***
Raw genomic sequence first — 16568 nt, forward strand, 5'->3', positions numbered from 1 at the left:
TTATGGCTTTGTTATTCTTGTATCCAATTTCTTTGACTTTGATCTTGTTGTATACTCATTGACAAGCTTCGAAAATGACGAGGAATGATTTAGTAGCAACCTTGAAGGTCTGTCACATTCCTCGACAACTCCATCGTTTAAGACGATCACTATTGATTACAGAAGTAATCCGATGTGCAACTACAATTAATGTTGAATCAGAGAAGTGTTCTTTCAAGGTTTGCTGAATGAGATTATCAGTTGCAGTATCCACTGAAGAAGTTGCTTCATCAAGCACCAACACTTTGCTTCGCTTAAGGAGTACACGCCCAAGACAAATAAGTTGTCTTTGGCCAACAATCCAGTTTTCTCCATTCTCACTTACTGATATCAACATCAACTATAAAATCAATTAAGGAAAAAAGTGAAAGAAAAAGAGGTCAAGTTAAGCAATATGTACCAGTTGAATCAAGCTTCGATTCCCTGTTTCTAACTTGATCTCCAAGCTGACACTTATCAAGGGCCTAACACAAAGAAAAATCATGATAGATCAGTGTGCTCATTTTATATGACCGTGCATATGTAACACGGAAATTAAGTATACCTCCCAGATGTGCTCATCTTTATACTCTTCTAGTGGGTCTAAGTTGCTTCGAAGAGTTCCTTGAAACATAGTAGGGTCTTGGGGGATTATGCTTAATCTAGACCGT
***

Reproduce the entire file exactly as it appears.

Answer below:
Raw genomic sequence first — 16568 nt, forward strand, 5'->3', positions numbered from 1 at the left:
TTATGGCTTTGTTATTCTTGTATCCAATTTCTTTGACTTTGATCTTGTTGTATACTCATTGACAAGCTTCGAAAATGACGAGGAATGATTTAGTAGCAACCTTGAAGGTCTGTCACATTCCTCGACAACTCCATCGTTTAAGACGATCACTATTGATTACAGAAGTAATCCGATGTGCAACTACAATTAATGTTGAATCAGAGAAGTGTTCTTTCAAGGTTTGCTGAATGAGATTATCAGTTGCAGTATCCACTGAAGAAGTTGCTTCATCAAGCACCAACACTTTGCTTCGCTTAAGGAGTACACGCCCAAGACAAATAAGTTGTCTTTGGCCAACAATCCAGTTTTCTCCATTCTCACTTACTGATATCAACATCAACTATAAAATCAATTAAGGAAAAAAGTGAAAGAAAAAGAGGTCAAGTTAAGCAATATGTACCAGTTGAATCAAGCTTCGATTCCCTGTTTCTAACTTGATCTCCAAGCTGACACTTATCAAGGGCCTAACACAAAGAAAAATCATGATAGATCAGTGTGCTCATTTTATATGACCGTGCATATGTAACACGGAAATTAAGTATACCTCCCAGATGTGCTCATCTTTATACTCTTCTAGTGGGTCTAAGTTGCTTCGAAGAGTTCCTTGAAACATAGTAGGGTCTTGGGGGATTATGCTTAATCTAGACCGT